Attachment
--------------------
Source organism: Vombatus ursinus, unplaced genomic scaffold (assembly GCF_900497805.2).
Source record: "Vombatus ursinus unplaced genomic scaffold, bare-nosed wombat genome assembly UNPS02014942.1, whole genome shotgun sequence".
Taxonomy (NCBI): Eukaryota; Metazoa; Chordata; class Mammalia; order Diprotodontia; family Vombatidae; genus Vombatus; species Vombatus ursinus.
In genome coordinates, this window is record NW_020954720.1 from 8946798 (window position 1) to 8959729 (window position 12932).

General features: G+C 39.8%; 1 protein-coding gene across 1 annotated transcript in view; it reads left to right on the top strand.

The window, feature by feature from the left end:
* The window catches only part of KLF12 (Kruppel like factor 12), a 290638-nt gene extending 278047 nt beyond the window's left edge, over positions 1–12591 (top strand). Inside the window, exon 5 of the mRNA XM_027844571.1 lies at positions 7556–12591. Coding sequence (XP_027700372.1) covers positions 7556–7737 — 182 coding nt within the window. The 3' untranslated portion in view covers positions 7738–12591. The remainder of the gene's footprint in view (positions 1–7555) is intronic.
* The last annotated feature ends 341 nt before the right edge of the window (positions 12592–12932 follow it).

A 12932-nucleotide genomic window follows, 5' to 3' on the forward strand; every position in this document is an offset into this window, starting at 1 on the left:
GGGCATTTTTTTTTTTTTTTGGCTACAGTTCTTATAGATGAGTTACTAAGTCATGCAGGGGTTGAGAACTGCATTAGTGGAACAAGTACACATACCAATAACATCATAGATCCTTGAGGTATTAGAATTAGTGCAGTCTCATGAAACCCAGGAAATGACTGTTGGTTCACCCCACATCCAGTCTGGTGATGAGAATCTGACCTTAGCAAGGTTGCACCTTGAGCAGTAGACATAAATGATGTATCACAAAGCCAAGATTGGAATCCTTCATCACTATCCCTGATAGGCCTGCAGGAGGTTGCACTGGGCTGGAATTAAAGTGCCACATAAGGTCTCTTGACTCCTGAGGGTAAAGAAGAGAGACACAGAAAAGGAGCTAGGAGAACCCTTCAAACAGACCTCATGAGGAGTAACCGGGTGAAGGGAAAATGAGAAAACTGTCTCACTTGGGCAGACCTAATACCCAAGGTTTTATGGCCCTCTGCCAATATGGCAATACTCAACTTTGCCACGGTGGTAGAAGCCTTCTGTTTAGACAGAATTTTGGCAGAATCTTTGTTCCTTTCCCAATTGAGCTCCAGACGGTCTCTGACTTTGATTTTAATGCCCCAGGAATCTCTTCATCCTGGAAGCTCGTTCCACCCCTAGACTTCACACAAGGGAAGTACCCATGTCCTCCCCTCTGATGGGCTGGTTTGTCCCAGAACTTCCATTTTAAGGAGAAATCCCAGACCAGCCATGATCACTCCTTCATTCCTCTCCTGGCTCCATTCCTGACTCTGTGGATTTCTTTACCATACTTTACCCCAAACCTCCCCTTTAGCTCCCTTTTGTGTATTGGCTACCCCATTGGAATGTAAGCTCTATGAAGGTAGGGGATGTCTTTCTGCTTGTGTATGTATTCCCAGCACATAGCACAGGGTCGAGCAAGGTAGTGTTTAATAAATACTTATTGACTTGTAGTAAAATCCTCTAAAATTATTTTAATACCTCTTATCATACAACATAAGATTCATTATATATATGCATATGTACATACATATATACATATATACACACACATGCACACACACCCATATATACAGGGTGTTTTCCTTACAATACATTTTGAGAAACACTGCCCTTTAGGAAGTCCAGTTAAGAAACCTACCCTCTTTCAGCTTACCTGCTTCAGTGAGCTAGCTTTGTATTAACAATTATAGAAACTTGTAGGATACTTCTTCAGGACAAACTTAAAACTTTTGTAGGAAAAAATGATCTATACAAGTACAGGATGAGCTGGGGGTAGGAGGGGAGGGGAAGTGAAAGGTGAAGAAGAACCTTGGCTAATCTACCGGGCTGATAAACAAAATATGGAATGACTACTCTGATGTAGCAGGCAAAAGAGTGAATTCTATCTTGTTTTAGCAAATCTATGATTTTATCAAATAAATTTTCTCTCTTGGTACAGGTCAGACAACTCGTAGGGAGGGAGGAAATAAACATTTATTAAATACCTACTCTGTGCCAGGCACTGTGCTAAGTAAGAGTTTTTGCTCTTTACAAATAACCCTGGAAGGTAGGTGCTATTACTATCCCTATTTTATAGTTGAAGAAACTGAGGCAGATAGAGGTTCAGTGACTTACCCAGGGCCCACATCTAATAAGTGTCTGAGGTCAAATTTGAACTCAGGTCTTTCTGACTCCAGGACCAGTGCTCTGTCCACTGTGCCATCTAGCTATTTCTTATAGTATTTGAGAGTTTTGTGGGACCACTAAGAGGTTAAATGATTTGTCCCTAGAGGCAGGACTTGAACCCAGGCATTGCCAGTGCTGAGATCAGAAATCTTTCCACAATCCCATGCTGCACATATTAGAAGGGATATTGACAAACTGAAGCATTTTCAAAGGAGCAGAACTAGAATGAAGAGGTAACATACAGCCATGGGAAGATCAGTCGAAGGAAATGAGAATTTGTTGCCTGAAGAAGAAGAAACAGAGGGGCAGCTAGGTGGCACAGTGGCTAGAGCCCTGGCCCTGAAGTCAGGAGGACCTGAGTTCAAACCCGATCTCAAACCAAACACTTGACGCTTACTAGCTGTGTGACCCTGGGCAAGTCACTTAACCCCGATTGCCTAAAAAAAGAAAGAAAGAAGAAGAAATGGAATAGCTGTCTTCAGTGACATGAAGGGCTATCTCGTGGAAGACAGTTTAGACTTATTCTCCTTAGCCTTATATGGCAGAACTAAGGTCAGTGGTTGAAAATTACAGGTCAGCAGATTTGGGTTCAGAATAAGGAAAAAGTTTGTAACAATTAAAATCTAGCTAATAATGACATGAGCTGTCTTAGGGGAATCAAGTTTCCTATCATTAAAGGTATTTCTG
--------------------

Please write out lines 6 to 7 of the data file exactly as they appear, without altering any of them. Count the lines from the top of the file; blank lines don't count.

The window, feature by feature from the left end:
* The window catches only part of KLF12 (Kruppel like factor 12), a 290638-nt gene extending 278047 nt beyond the window's left edge, over positions 1–12591 (top strand). Inside the window, exon 5 of the mRNA XM_027844571.1 lies at positions 7556–12591. Coding sequence (XP_027700372.1) covers positions 7556–7737 — 182 coding nt within the window. The 3' untranslated portion in view covers positions 7738–12591. The remainder of the gene's footprint in view (positions 1–7555) is intronic.